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International Migrants Day: it’s often too simple to differentiate between migrants and refugees


Bertilio and stephanie
Bertilio* and his 17-year-old daughter, Stephanie*

I’m British, but my mother’s family is Russian. They fled the Russian Revolution and found a safe home and a new future in the UK.

I have never needed to justify why I am here. Nor has my mother, or her mother. We are fortunate.


A touchy subject

Migration is a touchy subject, here in the UK and around the world. We live within invisible, permeable technological borders and more tangible real-world ones.

People who want to provide a better future for their family must often justify their worthiness and what they will bring to the negotiating table – money or skills.

Refugees – those fleeing war, death or persecution – tend to be viewed less harshly, by the authorities and by the public. In contrast, economic migrants are often seen as a threat. They may have very few skills.

There may be the worry that they will prove a burden on the new state they come to. Somehow, the right to flee crushing poverty and inequality is not seen as legitimate.


Child migrants in Central America

I’ve spent the last few months in Central America working with child migrants, many of whom have attempted the dangerous (sometimes fatal) journey to the US.

Many have no skills to offer, and no money. That’s precisely why they are risking their lives in this way: they want the hope of a better life.

And, while authorities differentiate strictly between refugees and economic migrants, the truth is often much less clear-cut: areas of great poverty are usually dangerous places to live.


Insecurity not poverty is  the cause of migration

“Poverty is not the cause of migration,” Bertilio*, a father I met in El Salvador, told me. “It’s the insecurity”.

His daughter, Stephanie*, and nephew, Jose*, fled the violence in their neighbourhood. Stephanie wants to be a doctor, but violence prevents her going to college.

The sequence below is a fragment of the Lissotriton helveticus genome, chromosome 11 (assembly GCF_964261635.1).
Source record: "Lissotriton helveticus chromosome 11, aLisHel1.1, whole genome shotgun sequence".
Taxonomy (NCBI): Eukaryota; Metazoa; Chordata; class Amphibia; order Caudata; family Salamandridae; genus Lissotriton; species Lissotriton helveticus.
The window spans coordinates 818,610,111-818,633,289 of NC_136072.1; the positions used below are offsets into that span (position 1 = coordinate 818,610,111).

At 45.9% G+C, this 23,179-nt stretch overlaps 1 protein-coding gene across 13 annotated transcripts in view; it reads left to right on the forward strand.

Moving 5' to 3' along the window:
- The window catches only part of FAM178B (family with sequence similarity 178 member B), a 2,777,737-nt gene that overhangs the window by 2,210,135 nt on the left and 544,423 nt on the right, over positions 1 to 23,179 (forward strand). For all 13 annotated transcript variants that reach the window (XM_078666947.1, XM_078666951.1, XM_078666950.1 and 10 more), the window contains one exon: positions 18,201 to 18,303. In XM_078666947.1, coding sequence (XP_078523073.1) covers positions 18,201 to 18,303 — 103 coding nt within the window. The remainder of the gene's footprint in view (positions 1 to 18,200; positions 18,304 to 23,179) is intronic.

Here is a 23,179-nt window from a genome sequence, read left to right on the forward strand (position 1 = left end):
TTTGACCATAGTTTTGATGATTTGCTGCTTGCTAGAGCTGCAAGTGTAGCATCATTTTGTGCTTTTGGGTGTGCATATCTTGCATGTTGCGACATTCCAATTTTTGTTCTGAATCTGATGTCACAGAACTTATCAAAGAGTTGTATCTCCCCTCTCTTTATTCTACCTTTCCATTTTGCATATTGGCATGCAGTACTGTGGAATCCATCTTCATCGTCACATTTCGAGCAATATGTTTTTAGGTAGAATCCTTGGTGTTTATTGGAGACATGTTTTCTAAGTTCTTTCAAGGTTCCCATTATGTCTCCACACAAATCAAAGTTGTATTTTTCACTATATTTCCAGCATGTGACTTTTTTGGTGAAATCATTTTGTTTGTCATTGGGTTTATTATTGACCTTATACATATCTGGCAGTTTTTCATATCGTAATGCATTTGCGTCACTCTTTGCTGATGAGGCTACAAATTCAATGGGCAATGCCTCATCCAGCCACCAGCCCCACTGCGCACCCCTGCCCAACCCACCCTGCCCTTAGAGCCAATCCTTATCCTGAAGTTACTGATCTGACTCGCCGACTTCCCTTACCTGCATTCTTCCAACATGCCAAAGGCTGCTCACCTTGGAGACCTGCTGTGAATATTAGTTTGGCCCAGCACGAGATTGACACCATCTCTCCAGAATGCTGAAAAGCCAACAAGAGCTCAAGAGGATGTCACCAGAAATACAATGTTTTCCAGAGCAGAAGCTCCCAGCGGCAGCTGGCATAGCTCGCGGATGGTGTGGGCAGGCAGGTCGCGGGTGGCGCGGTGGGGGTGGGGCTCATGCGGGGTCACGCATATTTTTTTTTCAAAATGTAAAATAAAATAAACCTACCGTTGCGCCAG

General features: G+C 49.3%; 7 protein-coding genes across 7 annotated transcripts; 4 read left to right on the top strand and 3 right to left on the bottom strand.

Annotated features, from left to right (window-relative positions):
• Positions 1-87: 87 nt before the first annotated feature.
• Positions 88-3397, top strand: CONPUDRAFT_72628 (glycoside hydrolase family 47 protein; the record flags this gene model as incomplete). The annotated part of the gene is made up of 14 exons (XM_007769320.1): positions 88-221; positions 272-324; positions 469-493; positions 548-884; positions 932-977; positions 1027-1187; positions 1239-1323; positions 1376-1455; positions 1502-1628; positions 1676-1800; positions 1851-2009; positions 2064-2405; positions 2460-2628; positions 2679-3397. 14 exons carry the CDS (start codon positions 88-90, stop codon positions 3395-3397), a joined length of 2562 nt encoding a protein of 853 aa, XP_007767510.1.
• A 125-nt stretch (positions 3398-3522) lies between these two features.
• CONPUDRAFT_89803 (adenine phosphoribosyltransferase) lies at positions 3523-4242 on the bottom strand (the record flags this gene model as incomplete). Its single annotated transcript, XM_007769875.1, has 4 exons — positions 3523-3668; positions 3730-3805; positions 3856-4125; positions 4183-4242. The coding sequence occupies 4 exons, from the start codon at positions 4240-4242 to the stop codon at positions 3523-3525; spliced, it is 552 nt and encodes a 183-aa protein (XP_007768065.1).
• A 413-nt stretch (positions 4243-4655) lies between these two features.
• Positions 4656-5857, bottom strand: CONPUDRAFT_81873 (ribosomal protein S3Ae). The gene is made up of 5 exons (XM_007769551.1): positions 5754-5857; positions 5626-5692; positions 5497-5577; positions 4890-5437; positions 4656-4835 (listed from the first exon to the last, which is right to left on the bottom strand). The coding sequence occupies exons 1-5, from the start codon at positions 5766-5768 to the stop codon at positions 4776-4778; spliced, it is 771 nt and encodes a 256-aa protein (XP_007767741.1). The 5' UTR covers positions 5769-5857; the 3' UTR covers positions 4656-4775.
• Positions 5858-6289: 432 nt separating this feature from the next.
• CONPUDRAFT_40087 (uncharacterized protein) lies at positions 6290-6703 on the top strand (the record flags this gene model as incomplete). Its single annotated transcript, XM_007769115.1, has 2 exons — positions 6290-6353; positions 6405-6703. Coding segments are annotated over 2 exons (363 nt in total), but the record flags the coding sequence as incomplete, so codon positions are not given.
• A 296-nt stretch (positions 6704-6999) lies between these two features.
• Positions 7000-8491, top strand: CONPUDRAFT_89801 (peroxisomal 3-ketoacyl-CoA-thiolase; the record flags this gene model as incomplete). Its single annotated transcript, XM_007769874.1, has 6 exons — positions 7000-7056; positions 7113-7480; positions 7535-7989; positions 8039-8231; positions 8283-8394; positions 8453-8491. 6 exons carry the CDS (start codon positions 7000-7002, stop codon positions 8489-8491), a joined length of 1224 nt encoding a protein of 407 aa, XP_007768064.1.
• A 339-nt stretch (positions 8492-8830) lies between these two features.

Technically, they are economic migrants, so the border is closed to them. There is a route for children to seek refugee status, but Stephanie would almost certainly not qualify.


A dangerous place to be a child

Central America is one of the world’s most dangerous places to be a child. Male children are more likely to die through homicide than car accidents, illness or anything else.

Regardless of immigration patrol’s checklist, differentiating between refugees and economic migrants, most children attempting the journey out are escaping violence in some form.

“I can’t think what my hopes are for the future. I just can’t,” says Jose. “I just want to help my mother and my younger brothers. Maybe if I made it to the US I could one day come back and move away with my family.”


Jose*, trapped by his refusal to join a gang

Trapped by his refusal of violence

Jose refuses to join a gang in his neighbourhood and is therefore considered to be a target and cannot leave his home, cannot go to school.

“Maybe after some time has passed, the gangs will have forgotten me,” he says.

People fear that softening migration policies will bring problems – but many of those in poverty will not leave their homelands if they are given the option to make a viable future for themselves and their children there.


To solve the problem we must tackle it head-on

Until we tackle the root causes of violence in these communities in Central America – the inequality, the poverty, the lack of opportunity – people will continue to make these perilous journeys.

We must find ways to protect children like Jose, wherever in the world they are. And one thing is certain: simplistic questionnaires, holding pens and border controls will never solve the problem.


*names changed to protect identity

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